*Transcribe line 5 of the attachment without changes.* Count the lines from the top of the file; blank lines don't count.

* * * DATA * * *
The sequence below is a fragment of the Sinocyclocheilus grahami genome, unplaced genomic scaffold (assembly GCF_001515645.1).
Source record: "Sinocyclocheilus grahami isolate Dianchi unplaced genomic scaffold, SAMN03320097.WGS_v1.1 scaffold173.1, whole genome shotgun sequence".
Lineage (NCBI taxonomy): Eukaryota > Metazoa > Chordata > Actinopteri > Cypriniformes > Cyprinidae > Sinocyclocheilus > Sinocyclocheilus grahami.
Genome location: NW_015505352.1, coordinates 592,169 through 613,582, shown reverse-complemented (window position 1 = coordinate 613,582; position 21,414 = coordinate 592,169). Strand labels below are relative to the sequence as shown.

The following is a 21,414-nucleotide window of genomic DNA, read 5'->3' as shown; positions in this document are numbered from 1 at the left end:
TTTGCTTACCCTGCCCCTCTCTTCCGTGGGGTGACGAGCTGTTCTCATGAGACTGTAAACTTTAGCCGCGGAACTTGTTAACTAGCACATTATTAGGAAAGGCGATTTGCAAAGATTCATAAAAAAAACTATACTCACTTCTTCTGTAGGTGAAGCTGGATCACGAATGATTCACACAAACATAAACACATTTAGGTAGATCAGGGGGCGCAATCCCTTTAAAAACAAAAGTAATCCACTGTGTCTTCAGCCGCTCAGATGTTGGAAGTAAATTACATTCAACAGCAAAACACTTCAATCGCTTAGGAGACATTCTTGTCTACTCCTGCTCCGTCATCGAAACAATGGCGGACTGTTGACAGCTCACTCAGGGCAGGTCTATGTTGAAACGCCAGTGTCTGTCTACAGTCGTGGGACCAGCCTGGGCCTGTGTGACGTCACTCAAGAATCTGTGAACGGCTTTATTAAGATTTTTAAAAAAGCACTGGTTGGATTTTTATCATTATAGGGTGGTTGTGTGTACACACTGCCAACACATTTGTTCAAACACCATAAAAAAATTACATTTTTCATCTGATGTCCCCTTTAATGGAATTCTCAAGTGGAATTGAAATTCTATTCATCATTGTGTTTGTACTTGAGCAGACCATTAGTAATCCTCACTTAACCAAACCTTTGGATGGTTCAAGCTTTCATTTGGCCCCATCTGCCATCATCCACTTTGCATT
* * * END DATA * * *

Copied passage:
The following is a 21,414-nucleotide window of genomic DNA, read 5'->3' as shown; positions in this document are numbered from 1 at the left end: